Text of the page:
The paaprie is Mavalvala’s favourite dish, both to eat and to cook. She recalls her mother making it with much love, and calls it one of the simplest ‘one-pot recipes’ that is visually appealing and scrumptious at the same time. “French beans and khatti mitthi guar are also favourites,” she shares. “Cooking sweet ripe mangoes, keri kanda, is another example. Lagun nu stew is the dish that is served at every wedding feast. The Parsi stew is diced and pan fried. It has dried fruit like apricots added for its sticky sweetness that brings it all together. Dahi and topli na paneer, lots of varieties of lentils, all make it to the vegetarian menu.”

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Mavalvala’s book is divided into several appetising sections: Choi ni Saathay — Celebrating Teatime has recipes for traditional snacks like khatai (Parsi shortbread biscuits), batasa (butter biscuits) and kera nu cake (Banana cake) among others. The segment Tarkari ni Tokri details celebrated dishes like dahi na vengna (spiced eggplant with yoghurt), chori made from yardlong beans, and marcha ni curry (green pepper curry).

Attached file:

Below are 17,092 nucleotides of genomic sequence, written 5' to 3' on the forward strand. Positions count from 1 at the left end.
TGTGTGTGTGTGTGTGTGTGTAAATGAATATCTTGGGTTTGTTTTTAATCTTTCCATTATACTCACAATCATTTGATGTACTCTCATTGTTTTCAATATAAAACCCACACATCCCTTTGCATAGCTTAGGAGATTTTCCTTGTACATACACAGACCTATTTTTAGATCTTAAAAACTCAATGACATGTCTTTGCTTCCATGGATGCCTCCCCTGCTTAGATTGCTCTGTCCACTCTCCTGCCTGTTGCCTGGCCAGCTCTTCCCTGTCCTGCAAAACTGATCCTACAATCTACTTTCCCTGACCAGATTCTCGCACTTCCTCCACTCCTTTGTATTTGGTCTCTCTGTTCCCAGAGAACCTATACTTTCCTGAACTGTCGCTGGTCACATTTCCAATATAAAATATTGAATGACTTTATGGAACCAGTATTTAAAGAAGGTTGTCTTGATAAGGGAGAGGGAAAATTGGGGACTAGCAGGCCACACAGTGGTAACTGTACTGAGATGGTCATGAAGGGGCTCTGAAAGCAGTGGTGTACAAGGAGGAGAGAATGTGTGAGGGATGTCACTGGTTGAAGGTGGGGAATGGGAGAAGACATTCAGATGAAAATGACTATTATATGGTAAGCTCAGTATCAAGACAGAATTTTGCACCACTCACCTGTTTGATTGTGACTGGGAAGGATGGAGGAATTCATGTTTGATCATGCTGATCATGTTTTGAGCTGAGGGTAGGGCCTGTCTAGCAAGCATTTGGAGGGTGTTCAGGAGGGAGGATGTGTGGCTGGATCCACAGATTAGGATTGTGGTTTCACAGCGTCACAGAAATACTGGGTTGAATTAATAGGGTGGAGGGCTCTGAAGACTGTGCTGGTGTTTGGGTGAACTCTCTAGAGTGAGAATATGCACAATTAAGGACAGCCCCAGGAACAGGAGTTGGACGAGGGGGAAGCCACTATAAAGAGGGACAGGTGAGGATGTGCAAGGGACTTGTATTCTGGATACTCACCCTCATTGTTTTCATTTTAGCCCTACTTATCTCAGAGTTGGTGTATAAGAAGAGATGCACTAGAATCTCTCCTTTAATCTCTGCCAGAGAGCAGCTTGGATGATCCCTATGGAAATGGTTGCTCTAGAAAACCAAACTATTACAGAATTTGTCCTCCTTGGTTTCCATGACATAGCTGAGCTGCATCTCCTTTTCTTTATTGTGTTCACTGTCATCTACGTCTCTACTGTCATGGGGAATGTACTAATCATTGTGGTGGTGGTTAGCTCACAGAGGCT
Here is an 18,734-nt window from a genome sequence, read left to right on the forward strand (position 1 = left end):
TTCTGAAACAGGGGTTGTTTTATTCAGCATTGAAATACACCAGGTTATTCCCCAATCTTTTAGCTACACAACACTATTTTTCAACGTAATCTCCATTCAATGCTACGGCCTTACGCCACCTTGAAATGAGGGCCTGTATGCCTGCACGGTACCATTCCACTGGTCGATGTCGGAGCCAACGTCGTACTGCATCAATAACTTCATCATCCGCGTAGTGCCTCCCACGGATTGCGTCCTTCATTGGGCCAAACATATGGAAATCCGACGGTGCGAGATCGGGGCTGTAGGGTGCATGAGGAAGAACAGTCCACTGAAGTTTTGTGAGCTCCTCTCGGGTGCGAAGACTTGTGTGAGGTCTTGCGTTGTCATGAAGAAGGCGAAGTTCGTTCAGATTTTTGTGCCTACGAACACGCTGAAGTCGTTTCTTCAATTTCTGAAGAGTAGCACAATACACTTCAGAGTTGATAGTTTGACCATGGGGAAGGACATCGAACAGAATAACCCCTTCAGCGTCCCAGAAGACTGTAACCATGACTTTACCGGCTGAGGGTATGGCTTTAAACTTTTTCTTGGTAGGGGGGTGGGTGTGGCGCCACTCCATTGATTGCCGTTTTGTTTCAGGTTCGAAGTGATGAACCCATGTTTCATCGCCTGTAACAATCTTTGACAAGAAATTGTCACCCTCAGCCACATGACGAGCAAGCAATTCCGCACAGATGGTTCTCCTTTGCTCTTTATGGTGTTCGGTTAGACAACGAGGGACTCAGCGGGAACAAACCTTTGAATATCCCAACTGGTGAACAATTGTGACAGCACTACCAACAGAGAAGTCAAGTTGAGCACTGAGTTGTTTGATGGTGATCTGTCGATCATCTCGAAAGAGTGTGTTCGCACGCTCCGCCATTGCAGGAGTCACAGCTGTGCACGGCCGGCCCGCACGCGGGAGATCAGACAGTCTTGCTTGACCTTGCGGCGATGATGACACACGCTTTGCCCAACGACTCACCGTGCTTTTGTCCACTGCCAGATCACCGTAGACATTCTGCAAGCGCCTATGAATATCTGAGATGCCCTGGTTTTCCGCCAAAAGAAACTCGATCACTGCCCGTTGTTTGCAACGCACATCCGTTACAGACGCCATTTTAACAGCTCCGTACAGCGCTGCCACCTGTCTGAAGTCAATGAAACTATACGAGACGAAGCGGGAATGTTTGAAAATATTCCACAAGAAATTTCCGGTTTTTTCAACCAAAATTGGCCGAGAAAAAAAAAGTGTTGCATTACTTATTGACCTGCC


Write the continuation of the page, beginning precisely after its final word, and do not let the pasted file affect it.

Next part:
Other chapters deal with popular rice dishes (including the eye-catching dodhi chawal), palaus and other lentil based dishes. And can dessert be far behind? From lagun nu custard (served at weddings) to copra nu cake (coconut cake), it is a sweet delight for connoisseurs. 

Mavalvala, who combed through the family archives for recipes, says the traditional methods involved are what made each of these dishes iconic. She shares an example: “The perfect curry chawal used to be made by toasting each ingredient on a cast iron tawa, [including] spices and the raw onion, before the masala was prepared on a masala no pathar-stone. Vinegar was drizzled in to grind it down to a smooth pulp. This was then slowly cooked on a low fire until all the oils were released and rose to the edges of the pan. This is called tayl per avanu.” 

Topli na paneer has been rediscovered and shared with the world for the first time through her work. Mava na cake, an assortment of dishes served at breakfast with toast (including vasanu, a Gujarati word used for a combination of seeds and grains mixed, cooked and uncooked) and badam paks reappear in the book.

“Anyone who has a Parsi friend waits to attend a wedding or a navjote where they can taste their favourite Parsi meal. A feast, no doubt. These are special occasions with specially prepared festive meals. If they are more personal friends, they may be invited to a house party or particularly requested dhansak luncheon. Where would the typical person eat the simple food we offer?” Mavalvala asks. Hence this cookbook, especially as the last handful of Irani cafes in India only sell favourites like kheema pao and sali boti, cakes and biscuits, choi and berry palau. 

The Vegetarian Parsi has a certain je ne sais quois. Culture and heritage speak volumes through food. And cookbooks add to our history. With its focus on Parsi food, this is a charming rendering of an uncelebrated facet of a celebrated cuisine.